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October 01, 2018

In the Aftermath of Ferguson: Teaching About Grand Juries

The deaths of Michael Brown in Ferguson, Missouri and Eric Garner in New York that fueled national protests in response to the actions of law enforcement and controversial decisions of grand juries, have generated discussions in classrooms throughout the country. The following information and lessons are provided to help facilitate a conversation with students about what grand juries are, when they are used, how grand jury proceedings play out, and what issues were raised by the Brown and Garner cases.


The Basics of Grand Juries

1. What is the role of a grand jury?

When most people think of juries, they think of trial juries. Grand juries simply are not used as often, and in some jurisdictions they have a very limited role. Nonetheless, they are important in the federal system and in some states, and we discuss them briefly here.

The grand jury came to America with a long history of protecting the innocent from unfounded charges. Grand juries often shielded the colonists from abuses at the hands of the Crown’s prosecutors, as when grand juries refused to charge the printer John Peter Zenger with crimes.

The role of the grand jurors is not to decide the question of guilt – that is determined at trial – but to determine during the investigative stage whether there is enough evidence to charge the accused with a crime. Historically, this enabled ordinary individuals, chosen as jurors, to determine whether a trial should take place. They functioned as another brake on the power of government.

Legal researchers are concerned that grand juries are less apt to be an independent brake today. Most of the time, the only lawyer they hear is the prosecutor. Without a defense lawyer present, they hear only one side of the case, and so are more likely to bring criminal charges.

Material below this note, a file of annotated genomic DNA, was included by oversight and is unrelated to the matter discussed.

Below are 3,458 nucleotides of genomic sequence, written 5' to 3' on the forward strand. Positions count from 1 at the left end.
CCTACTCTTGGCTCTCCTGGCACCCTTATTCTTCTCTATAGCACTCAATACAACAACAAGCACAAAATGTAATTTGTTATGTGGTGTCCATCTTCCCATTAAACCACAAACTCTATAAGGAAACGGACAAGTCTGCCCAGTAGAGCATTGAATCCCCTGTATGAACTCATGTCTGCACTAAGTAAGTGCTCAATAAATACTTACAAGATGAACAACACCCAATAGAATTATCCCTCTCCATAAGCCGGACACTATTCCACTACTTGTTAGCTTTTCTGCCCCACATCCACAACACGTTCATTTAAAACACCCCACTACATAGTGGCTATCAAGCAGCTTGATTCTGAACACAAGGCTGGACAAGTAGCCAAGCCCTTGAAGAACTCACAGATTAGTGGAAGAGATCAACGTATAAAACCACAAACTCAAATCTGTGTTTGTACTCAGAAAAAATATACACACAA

2. How is a grand jury created? 

Grand juries differ a good deal from state to state. They range from six to 23 jurors but generally are comprised of more than 12 persons, hence the name grand (“large” in French).

Grand juries are usually chosen from the same venire (pool of persons) as trial jurors, but being a grand juror is very different from being a trial juror.

• Grand jurors serve for a longer period of time than most trial jurors, often several months or even a year or more (most trial jurors sit only for the duration of the case);

• They may only meet a few times a week or a few times a month, unlike trial jurors, who are usually in court every work day while hearing a trial;

• Unlike trial jurors, they almost always hear more than one case, and usually hear many.

3. How does a grand jury work?

Grand juries can still bring criminal charges in the federal system and in almost all states, but their role is far different than in the past. In three-fourths of the states, the prosecutor has discretion on whether to use a grand jury. He or she can choose to use the grand jury to investigate a case or choose not to use the jury. If the prosecutor brings the case to a grand jury and the jury believes there is enough evidence to charge an individual with a crime, it will issue an indictment (a formal, written accusation of criminal charges). Or the prosecutor can bring charges without the grand jury by filing an information (a formal, written accusation signed by the prosecutor). Both indictments and informations are sufficient to begin criminal proceedings.